You’re in the ring, fighting off rising fuel costs, supplier bottlenecks, import tariff hikes – so many enemies of your business. And just as you’re starting to get the upper hand as you fight inflation, just as you’re about to land a strategic blow, the lights go off.
As an SME, it can often feel like the world is trying to actively kill your business. According to a survey by NEXT Insurance, a third of small business owners are considering closing their businesses. As an SME, you’re the backbone of the economy, so it’s more important than ever to fight inflation. Here’s how you do it.
1. Don’t get pigeonholed
It’s time to learn the difference between a niche and a pigeonhole.
A niche is a gap in the market that you can use to carve out a bigger gap and expand. Think of a woodpecker. A woodpecker will listen and find a spot in the tree that’s weak because it’s full of insects. It then pecks at the wood until there’s a hole big enough to get to the food inside. It does this as many times as it needs to, and even expands them wide enough to use them as shelter and nests.
A pigeonhole, on the other hand, is just that – a hole full of pigeon. Sure, it’s great for the pigeon that there’s a gap that’s perfectly pigeon-sized, but there’s nowhere to grow. Nowhere to expand.
It’s like that with your business. Is the niche you’ve found giving you room to explore more markets? Reach new people? Find more customers? If not, it might be a pigeonhole and you might need to assess how to turn it back into a niche. For instance, at Job Crystal, our specialisation is recruitment, but we’ve diversified with a whole range of different services. We offer people-sourced and AI-sourced hiring. We have an awesome ATS system to offer our clients. Need quick background checks? We do that too. Want to know if your salary indexes are on par with the industry standard? We’ve got you covered.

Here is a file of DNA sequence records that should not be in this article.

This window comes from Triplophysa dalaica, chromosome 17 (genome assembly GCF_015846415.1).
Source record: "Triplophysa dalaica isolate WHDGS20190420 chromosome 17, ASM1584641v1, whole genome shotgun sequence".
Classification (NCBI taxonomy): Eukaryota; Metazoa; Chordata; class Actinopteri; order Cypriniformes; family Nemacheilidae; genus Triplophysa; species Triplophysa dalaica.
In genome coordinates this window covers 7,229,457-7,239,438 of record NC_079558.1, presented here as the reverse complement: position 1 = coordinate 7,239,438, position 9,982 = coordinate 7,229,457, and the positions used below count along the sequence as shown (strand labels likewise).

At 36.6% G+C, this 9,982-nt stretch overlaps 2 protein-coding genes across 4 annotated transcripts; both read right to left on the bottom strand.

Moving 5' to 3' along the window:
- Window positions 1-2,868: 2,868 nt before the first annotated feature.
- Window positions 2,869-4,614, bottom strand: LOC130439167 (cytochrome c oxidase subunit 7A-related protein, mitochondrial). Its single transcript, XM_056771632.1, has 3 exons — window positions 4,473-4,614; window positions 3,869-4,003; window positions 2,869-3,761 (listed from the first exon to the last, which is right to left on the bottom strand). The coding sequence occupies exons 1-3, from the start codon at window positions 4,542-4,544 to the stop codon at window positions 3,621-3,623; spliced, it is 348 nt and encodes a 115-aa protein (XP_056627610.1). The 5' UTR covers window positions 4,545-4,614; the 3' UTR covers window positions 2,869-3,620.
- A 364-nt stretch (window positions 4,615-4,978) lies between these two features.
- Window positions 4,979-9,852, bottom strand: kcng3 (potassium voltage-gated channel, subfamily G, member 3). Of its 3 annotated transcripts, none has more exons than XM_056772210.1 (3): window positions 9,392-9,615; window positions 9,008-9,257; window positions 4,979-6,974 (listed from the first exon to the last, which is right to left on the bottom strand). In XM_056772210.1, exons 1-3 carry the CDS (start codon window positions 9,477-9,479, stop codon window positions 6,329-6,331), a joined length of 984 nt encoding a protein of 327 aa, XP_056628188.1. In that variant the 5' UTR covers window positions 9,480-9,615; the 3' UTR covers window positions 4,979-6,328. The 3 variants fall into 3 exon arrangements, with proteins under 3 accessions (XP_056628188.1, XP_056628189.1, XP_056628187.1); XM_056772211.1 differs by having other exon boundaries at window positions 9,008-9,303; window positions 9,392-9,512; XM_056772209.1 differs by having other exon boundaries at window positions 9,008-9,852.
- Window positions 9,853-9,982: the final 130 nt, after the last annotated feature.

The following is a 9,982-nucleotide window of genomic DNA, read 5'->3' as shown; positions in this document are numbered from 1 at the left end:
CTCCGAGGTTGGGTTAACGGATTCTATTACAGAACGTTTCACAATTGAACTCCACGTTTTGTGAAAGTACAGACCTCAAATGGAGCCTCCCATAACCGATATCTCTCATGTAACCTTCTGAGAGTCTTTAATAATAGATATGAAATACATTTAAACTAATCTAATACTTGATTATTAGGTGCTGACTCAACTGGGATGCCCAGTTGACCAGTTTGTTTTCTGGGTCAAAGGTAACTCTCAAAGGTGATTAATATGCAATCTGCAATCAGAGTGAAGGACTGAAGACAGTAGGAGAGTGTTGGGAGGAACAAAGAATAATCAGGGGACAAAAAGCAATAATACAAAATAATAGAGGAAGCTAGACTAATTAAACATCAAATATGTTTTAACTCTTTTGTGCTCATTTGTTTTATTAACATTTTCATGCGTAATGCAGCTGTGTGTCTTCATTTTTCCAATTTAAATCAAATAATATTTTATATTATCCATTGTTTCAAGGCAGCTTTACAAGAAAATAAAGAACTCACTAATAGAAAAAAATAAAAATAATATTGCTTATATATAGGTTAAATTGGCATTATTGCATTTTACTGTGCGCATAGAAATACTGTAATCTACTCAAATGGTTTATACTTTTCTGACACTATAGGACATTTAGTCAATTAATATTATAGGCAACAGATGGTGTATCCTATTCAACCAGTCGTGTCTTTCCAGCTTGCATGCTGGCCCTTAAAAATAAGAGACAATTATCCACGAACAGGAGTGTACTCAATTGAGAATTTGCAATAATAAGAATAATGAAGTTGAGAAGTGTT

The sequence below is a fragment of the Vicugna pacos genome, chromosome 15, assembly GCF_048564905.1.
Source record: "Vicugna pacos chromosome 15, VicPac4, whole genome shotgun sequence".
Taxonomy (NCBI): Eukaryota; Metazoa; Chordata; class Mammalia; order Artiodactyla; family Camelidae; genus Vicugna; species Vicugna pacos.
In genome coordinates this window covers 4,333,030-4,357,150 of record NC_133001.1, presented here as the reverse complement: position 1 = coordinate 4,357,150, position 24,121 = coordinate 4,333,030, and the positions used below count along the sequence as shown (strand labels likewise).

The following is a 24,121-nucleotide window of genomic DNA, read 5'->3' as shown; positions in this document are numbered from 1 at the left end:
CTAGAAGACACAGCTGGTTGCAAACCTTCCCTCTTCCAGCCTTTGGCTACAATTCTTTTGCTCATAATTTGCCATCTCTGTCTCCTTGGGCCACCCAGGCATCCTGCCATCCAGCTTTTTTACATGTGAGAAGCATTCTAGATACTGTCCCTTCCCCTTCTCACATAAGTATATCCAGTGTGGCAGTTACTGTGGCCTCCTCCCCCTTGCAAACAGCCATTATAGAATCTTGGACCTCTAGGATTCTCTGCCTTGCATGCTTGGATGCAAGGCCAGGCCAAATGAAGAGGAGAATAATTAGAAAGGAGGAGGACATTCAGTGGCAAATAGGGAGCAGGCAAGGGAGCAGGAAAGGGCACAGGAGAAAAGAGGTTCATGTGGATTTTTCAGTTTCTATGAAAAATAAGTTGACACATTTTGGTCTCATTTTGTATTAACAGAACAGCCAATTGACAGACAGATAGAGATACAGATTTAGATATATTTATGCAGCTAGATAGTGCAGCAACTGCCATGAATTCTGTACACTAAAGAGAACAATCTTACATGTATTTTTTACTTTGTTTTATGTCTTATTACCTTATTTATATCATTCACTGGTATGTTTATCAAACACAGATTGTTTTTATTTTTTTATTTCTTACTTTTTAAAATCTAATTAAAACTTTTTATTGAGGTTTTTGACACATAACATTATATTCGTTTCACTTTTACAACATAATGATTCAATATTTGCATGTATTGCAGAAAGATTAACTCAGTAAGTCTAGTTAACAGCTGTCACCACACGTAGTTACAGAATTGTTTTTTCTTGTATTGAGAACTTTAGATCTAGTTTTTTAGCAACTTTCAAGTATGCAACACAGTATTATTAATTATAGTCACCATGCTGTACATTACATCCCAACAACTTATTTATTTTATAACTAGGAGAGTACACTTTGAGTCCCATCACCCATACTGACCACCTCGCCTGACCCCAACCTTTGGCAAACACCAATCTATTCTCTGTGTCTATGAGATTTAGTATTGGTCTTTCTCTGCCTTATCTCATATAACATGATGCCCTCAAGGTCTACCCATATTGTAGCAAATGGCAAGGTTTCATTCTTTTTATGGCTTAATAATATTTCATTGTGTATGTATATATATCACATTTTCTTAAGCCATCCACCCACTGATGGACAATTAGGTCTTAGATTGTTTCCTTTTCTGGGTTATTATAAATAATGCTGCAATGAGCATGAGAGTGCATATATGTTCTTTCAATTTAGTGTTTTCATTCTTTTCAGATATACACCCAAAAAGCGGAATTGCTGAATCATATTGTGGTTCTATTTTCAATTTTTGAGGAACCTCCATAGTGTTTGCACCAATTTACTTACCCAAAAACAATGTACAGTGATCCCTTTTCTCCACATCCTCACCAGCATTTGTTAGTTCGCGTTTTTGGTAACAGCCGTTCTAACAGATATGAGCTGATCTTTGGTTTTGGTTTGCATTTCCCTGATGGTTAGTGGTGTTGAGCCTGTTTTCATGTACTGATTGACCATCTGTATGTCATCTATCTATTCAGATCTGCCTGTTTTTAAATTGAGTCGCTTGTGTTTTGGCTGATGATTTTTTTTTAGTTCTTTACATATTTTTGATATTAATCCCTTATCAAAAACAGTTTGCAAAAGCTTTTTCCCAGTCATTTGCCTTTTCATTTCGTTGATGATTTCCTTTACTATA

Escape the pigeonhole by figuring out where you can adapt and grow.
2. Don’t get all your eggs from the same basket
As cliché as it sounds now, we’re living in uncertain times. Lockdowns, loadshedding, and skyrocketing fuel prices are creating an atmosphere where it’s tricky to plan. Companies are closing, supplies are drying up, bottlenecks are strangling industries.
That’s why you should diversify your supply chain. Are there better-priced alternatives? Can you source from multiple places? Is there a local supplier that will help you save on delivery or import costs? Having a wide range of well-researched suppliers can help prevent losses to your business.
3. Build a buffer to fight inflation
This one is tricky because chances are you’re already spending all you can to keep things going. It’s vital, however, that you have a backup fund. Did something happen to one of your suppliers, affecting your sales? The fund can cover it. Are fuel costs affecting the prices of your products or services? The fund can cover it. Has loadshedding made it necessary to invest in an inverter or generator? The fund can… you get it.
If you don’t have a backup fund, consider working a set amount of saving into your budget. If you don’t have that, consider if you can cut down on profits for a while to create it. Three months is a good buffer to aim for, but the more you have, the more peace of mind you’ll have if things go wrong.
4. Fight inflation by going digital
Rent is expensive. Utilities are expensive. One way to fight inflation is to assess where you can take your business online. Is your product something you could shift to an e-commerce space? Can you perform your services remotely? Moving things online helps save on overheads. You no longer have to pay for the space, water and electricity, stationery, consumables, printer rental, and internet. This creates more breathing room in your budget.